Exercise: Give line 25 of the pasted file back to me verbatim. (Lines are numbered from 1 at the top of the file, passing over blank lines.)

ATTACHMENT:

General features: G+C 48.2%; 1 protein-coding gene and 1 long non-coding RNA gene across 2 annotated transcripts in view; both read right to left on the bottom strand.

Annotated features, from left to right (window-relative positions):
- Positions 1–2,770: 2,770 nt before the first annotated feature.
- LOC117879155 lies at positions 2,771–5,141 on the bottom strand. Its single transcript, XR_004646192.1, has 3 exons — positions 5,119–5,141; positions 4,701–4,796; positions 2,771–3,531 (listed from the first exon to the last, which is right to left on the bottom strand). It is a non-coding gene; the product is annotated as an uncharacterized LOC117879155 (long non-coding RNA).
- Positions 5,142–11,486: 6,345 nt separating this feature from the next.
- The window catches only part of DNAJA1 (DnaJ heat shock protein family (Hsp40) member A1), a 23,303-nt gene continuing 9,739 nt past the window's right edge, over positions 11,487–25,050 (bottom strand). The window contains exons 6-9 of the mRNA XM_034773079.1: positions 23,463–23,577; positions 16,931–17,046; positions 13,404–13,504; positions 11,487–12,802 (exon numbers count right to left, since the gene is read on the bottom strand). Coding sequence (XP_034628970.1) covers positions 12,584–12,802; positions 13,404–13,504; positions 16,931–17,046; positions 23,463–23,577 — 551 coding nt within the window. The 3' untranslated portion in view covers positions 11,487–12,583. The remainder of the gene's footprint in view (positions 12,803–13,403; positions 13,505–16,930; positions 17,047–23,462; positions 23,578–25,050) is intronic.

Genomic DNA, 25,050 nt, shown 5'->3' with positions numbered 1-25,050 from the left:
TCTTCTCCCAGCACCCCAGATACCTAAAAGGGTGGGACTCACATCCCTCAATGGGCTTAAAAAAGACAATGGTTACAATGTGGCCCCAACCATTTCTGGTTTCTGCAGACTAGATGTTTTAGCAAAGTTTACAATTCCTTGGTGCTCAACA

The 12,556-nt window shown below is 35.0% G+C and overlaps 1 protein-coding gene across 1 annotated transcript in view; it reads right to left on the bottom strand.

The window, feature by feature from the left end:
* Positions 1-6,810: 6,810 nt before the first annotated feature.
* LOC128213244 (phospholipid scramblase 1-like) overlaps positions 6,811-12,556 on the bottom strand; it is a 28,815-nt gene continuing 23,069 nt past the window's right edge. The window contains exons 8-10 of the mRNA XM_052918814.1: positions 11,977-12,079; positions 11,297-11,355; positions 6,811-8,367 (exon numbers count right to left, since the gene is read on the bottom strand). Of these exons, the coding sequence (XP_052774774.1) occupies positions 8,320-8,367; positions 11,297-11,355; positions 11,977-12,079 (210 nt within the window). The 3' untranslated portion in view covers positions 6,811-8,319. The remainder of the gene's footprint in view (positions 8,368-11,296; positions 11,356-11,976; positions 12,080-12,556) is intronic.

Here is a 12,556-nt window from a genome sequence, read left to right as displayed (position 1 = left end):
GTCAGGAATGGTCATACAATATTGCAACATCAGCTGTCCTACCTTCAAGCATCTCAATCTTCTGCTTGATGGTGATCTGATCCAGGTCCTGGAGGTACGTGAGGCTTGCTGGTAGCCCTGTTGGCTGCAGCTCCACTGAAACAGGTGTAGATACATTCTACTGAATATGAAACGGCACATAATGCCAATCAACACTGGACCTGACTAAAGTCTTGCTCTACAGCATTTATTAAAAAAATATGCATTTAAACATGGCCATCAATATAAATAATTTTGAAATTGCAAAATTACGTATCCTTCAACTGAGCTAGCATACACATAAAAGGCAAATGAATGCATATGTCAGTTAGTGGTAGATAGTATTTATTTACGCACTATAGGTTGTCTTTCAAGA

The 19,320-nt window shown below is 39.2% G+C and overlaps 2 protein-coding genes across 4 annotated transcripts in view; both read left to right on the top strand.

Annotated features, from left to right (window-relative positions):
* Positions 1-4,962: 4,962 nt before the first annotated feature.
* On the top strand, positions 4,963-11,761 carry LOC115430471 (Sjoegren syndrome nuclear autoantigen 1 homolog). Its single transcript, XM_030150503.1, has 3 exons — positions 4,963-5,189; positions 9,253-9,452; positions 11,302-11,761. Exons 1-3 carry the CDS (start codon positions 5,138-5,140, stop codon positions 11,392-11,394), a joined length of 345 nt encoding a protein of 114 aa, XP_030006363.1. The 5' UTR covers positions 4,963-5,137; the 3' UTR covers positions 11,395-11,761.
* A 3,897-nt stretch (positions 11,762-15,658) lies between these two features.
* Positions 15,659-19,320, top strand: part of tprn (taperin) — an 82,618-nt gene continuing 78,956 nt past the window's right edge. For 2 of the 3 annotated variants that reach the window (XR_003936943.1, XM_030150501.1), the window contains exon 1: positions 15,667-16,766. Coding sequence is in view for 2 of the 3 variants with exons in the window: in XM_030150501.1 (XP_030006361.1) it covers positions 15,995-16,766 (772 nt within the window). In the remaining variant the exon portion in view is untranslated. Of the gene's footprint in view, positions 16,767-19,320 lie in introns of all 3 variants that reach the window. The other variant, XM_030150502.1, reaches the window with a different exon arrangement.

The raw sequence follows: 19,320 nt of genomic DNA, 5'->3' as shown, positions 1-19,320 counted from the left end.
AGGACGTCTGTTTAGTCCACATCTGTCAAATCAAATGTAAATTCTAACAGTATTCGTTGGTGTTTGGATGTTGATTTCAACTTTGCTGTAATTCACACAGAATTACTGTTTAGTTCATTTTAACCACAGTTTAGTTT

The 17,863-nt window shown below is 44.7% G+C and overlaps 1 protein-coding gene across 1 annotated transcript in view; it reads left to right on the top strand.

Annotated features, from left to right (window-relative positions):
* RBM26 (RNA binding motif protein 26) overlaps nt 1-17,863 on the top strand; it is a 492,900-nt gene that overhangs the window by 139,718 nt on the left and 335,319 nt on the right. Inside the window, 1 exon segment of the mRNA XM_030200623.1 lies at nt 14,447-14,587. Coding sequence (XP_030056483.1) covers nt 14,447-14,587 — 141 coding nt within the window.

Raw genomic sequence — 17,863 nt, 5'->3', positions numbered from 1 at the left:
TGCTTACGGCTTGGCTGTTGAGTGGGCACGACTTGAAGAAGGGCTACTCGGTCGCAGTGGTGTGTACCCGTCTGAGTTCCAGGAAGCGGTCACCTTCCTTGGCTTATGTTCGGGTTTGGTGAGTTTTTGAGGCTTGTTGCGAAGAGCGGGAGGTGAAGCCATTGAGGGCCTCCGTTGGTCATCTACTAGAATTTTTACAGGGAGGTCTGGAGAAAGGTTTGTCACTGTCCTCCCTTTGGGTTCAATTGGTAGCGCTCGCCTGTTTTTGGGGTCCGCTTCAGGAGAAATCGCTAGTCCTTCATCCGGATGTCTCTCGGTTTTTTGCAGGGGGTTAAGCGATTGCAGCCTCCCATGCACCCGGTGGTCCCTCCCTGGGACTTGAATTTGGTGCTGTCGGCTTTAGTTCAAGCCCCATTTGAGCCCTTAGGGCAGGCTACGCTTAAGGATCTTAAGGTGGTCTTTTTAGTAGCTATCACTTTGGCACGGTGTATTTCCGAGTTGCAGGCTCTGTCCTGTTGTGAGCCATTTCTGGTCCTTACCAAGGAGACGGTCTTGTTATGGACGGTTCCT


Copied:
* RBM26 (RNA binding motif protein 26) overlaps nt 1-17,863 on the top strand; it is a 492,900-nt gene that overhangs the window by 139,718 nt on the left and 335,319 nt on the right. Inside the window, 1 exon segment of the mRNA XM_030200623.1 lies at nt 14,447-14,587. Coding sequence (XP_030056483.1) covers nt 14,447-14,587 — 141 coding nt within the window.